It’s not all stately, though: the last movement motors along with a great deal of energy, and as I mentioned earlier, all of the fiendish string writing is very much present, with no loss of heft from the brass. Similarly, Fischer doesn’t over-Romanticise the tender, string-dominated passages; they’re definitely not thrown away or rushed through, but equally he refuses to over-indulge and let them get in the way of the overall direction of the movement. There are a few other idiosyncrasies of phrasing here and there: in particular Fischer employs quite a lot of rubato in the Trio section of the second movement, especially on up-beats. Some may think it too fussy, but I have to say that I was pleased to hear a fresh approach to this material.
All in all, then, a very interesting take on perhaps the most familiar of Mahler’s symphonies. Some of Fischer’s decisions are bound to irritate just as many people as they delight, but in any case, when the results are as exciting as this, I’d suggest it’s definitely worth hearing.
To coincide with this new release (which is out next Monday on August 20th), we’re also currently offering up to 25% off a selection of Fischer’s earlier recordings, so if you missed out on any of his previous Mahler instalments, now is the perfect time to rectify that!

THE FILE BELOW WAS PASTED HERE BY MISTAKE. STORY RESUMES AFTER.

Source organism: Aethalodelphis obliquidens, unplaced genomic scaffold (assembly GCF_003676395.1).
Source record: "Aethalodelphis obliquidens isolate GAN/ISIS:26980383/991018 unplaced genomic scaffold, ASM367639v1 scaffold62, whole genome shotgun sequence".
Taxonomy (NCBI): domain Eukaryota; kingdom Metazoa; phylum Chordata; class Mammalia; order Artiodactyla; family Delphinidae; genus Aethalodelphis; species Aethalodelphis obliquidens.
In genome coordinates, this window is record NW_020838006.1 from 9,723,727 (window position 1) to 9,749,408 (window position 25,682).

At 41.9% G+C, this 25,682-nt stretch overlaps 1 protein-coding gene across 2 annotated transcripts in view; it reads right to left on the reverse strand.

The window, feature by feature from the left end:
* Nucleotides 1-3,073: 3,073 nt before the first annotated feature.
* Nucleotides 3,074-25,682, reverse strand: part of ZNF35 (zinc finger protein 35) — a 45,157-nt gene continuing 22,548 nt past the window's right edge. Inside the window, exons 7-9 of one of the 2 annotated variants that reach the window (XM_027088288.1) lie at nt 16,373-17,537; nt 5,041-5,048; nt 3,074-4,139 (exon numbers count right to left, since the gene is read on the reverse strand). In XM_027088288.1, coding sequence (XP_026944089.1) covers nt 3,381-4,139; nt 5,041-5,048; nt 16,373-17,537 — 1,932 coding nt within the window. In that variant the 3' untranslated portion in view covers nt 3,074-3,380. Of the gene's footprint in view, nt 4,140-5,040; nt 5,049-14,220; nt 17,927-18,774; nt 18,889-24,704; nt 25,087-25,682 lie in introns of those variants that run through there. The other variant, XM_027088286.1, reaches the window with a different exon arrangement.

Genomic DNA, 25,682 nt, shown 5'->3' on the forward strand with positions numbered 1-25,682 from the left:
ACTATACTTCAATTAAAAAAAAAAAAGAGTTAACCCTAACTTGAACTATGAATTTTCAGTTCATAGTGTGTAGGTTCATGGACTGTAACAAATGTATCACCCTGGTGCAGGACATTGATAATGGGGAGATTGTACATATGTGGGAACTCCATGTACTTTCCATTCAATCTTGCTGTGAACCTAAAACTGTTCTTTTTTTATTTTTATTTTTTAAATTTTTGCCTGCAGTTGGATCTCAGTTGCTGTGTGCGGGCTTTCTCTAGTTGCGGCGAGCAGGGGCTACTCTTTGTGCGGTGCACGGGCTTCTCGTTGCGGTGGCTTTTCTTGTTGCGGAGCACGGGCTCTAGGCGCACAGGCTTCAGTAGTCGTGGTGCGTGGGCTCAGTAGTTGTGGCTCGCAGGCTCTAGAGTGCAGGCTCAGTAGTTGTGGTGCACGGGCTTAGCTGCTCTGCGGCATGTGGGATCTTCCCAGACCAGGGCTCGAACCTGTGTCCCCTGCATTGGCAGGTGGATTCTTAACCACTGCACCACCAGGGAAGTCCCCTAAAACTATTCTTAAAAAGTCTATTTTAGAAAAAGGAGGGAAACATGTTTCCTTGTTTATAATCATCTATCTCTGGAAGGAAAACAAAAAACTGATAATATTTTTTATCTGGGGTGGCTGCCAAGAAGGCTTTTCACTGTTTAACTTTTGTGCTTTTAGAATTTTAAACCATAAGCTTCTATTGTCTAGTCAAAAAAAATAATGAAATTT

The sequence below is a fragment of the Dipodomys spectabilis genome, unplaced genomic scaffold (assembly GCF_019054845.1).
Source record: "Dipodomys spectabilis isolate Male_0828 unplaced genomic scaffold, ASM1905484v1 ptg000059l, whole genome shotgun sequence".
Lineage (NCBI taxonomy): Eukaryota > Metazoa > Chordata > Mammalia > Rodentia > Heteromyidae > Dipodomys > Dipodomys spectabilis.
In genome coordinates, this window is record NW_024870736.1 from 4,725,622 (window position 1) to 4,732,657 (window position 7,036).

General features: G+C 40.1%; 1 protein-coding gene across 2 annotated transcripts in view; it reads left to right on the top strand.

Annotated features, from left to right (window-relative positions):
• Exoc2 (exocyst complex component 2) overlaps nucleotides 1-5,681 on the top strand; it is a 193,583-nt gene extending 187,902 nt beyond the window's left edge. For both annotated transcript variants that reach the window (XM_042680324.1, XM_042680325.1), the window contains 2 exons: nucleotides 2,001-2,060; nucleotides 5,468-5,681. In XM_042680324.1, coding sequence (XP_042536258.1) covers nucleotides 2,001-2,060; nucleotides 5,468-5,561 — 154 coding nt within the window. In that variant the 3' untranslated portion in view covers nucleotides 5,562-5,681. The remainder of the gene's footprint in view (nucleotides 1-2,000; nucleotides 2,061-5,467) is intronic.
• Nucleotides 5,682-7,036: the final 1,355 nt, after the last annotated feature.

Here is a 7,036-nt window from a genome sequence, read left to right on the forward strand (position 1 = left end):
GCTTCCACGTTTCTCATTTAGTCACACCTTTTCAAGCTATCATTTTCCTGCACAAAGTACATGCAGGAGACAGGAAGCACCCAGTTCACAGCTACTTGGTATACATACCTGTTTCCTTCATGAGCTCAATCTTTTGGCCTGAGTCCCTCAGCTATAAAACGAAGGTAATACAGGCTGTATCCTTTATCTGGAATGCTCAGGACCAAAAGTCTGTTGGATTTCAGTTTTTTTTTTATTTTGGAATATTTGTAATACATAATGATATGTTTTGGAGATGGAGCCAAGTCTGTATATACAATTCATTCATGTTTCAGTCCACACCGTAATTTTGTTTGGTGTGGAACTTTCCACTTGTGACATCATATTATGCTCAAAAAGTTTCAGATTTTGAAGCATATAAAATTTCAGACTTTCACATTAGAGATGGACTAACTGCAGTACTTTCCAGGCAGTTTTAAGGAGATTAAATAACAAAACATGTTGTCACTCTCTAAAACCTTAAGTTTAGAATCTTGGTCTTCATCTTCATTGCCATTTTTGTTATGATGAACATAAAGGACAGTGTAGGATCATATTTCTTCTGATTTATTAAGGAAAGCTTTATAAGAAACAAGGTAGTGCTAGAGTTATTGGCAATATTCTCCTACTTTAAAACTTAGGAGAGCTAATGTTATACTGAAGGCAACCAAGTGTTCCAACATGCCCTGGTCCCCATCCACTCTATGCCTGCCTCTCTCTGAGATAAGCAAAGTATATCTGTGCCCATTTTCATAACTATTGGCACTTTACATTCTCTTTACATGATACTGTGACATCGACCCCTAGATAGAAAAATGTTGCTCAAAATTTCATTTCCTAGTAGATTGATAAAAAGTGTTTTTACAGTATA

Mahler: Symphony No. 1 in D major 'Titan'
Budapest Festival Orchestra, Iván Fischer
James Longstaffe - firstname.lastname@example.org
13th August 2012
Beethoven For All: The Piano Concertos
Daniel Barenboim (piano & conductor), Staatskapelle Berlin
The third release in Daniel Barenboim’s Beethoven For All project is the complete Beethoven Piano Concertos featuring Barenboim as soloist and conductor with the Staatskapelle Berlin.
Nelson Freire: Brasileiro
Nelson Freire (piano)
Brazilian pianist Nelson Freire’s eagerly awaited new album, Brasileiro: Villa-Lobos & Friends, pays tribute to his country’s greatest composer, Heitor Villa-Lobos, upon the 125th anniversary of his birth.
Jiří Bělohlávek conducts Josef Suk & Britten
BBC Symphony Orchestra, Jiří Bělohlávek
Recorded live for the Czech Radio at the concert of the 63rd Prague Spring International Music Festival in the Smetana Hall of the Municipal House, Prague, on June 1st, 2008.
A unique and symbolic encounter: the most distinguished Czech conductor of the present time and a fabulous British orchestra communicate the profound messages in the works of great national composers.